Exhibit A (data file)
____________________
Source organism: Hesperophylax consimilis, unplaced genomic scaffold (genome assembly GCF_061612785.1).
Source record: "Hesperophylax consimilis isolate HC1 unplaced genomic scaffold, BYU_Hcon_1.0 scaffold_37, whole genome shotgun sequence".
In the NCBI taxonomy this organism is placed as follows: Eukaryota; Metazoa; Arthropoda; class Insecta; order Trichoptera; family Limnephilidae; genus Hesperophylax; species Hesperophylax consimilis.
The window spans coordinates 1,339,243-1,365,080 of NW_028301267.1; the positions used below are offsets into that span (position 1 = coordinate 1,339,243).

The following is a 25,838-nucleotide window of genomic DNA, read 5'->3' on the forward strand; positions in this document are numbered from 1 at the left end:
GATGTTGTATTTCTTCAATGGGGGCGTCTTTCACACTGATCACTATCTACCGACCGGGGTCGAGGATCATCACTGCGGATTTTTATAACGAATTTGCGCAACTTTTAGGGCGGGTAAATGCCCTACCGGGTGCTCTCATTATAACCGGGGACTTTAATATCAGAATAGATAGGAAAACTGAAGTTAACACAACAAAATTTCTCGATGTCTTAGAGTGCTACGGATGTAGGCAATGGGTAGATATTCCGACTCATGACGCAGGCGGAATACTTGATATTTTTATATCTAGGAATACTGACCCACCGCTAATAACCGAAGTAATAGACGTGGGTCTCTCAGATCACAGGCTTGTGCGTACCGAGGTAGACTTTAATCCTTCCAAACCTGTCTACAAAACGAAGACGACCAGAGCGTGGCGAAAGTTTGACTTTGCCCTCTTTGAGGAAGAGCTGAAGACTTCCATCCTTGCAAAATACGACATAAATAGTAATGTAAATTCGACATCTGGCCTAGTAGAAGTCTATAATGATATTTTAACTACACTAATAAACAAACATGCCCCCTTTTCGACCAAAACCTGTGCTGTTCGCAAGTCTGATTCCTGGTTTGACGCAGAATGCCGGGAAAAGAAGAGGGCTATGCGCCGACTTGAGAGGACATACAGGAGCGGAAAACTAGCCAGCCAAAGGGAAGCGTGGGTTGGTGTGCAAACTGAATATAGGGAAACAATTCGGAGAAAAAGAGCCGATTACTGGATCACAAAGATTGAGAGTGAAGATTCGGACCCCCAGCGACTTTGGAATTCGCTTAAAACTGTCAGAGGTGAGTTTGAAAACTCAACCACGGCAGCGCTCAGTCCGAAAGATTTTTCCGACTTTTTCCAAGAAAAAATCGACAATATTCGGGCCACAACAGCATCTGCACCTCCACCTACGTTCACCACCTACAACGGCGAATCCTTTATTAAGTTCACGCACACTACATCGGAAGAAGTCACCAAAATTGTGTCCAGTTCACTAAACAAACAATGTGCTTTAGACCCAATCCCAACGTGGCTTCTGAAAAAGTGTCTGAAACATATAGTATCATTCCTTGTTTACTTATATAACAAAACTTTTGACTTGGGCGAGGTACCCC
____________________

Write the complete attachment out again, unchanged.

Source organism: Hesperophylax consimilis, unplaced genomic scaffold (genome assembly GCF_061612785.1).
Source record: "Hesperophylax consimilis isolate HC1 unplaced genomic scaffold, BYU_Hcon_1.0 scaffold_37, whole genome shotgun sequence".
In the NCBI taxonomy this organism is placed as follows: Eukaryota; Metazoa; Arthropoda; class Insecta; order Trichoptera; family Limnephilidae; genus Hesperophylax; species Hesperophylax consimilis.
The window spans coordinates 1,339,243-1,365,080 of NW_028301267.1; the positions used below are offsets into that span (position 1 = coordinate 1,339,243).

The following is a 25,838-nucleotide window of genomic DNA, read 5'->3' on the forward strand; positions in this document are numbered from 1 at the left end:
GATGTTGTATTTCTTCAATGGGGGCGTCTTTCACACTGATCACTATCTACCGACCGGGGTCGAGGATCATCACTGCGGATTTTTATAACGAATTTGCGCAACTTTTAGGGCGGGTAAATGCCCTACCGGGTGCTCTCATTATAACCGGGGACTTTAATATCAGAATAGATAGGAAAACTGAAGTTAACACAACAAAATTTCTCGATGTCTTAGAGTGCTACGGATGTAGGCAATGGGTAGATATTCCGACTCATGACGCAGGCGGAATACTTGATATTTTTATATCTAGGAATACTGACCCACCGCTAATAACCGAAGTAATAGACGTGGGTCTCTCAGATCACAGGCTTGTGCGTACCGAGGTAGACTTTAATCCTTCCAAACCTGTCTACAAAACGAAGACGACCAGAGCGTGGCGAAAGTTTGACTTTGCCCTCTTTGAGGAAGAGCTGAAGACTTCCATCCTTGCAAAATACGACATAAATAGTAATGTAAATTCGACATCTGGCCTAGTAGAAGTCTATAATGATATTTTAACTACACTAATAAACAAACATGCCCCCTTTTCGACCAAAACCTGTGCTGTTCGCAAGTCTGATTCCTGGTTTGACGCAGAATGCCGGGAAAAGAAGAGGGCTATGCGCCGACTTGAGAGGACATACAGGAGCGGAAAACTAGCCAGCCAAAGGGAAGCGTGGGTTGGTGTGCAAACTGAATATAGGGAAACAATTCGGAGAAAAAGAGCCGATTACTGGATCACAAAGATTGAGAGTGAAGATTCGGACCCCCAGCGACTTTGGAATTCGCTTAAAACTGTCAGAGGTGAGTTTGAAAACTCAACCACGGCAGCGCTCAGTCCGAAAGATTTTTCCGACTTTTTCCAAGAAAAAATCGACAATATTCGGGCCACAACAGCATCTGCACCTCCACCTACGTTCACCACCTACAACGGCGAATCCTTTATTAAGTTCACGCACACTACATCGGAAGAAGTCACCAAAATTGTGTCCAGTTCACTAAACAAACAATGTGCTTTAGACCCAATCCCAACGTGGCTTCTGAAAAAGTGTCTGAAACATATAGTATCATTCCTTGTTTACTTATATAACAAAACTTTTGACTTGGGCGAGGTACCCC